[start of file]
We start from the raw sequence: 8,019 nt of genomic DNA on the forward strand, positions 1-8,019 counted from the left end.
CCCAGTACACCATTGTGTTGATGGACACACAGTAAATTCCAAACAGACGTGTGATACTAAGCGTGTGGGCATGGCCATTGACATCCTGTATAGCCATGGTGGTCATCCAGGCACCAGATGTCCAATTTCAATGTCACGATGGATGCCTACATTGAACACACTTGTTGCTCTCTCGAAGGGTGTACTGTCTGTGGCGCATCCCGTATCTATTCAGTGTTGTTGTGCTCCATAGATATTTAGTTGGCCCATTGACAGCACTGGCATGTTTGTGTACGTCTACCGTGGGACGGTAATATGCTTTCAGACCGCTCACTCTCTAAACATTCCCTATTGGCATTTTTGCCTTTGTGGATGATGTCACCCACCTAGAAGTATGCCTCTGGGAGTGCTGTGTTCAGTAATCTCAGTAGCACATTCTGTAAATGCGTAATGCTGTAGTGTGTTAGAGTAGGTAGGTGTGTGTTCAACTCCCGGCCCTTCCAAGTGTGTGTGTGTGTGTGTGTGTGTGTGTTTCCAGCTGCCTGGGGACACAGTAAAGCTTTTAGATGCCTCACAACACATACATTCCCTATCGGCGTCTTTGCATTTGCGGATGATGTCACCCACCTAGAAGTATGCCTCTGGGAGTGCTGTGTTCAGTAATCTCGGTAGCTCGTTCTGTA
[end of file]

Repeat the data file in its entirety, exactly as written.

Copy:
We start from the raw sequence: 8,019 nt of genomic DNA on the forward strand, positions 1-8,019 counted from the left end.
CCCAGTACACCATTGTGTTGATGGACACACAGTAAATTCCAAACAGACGTGTGATACTAAGCGTGTGGGCATGGCCATTGACATCCTGTATAGCCATGGTGGTCATCCAGGCACCAGATGTCCAATTTCAATGTCACGATGGATGCCTACATTGAACACACTTGTTGCTCTCTCGAAGGGTGTACTGTCTGTGGCGCATCCCGTATCTATTCAGTGTTGTTGTGCTCCATAGATATTTAGTTGGCCCATTGACAGCACTGGCATGTTTGTGTACGTCTACCGTGGGACGGTAATATGCTTTCAGACCGCTCACTCTCTAAACATTCCCTATTGGCATTTTTGCCTTTGTGGATGATGTCACCCACCTAGAAGTATGCCTCTGGGAGTGCTGTGTTCAGTAATCTCAGTAGCACATTCTGTAAATGCGTAATGCTGTAGTGTGTTAGAGTAGGTAGGTGTGTGTTCAACTCCCGGCCCTTCCAAGTGTGTGTGTGTGTGTGTGTGTGTGTGTTTCCAGCTGCCTGGGGACACAGTAAAGCTTTTAGATGCCTCACAACACATACATTCCCTATCGGCGTCTTTGCATTTGCGGATGATGTCACCCACCTAGAAGTATGCCTCTGGGAGTGCTGTGTTCAGTAATCTCGGTAGCTCGTTCTGTA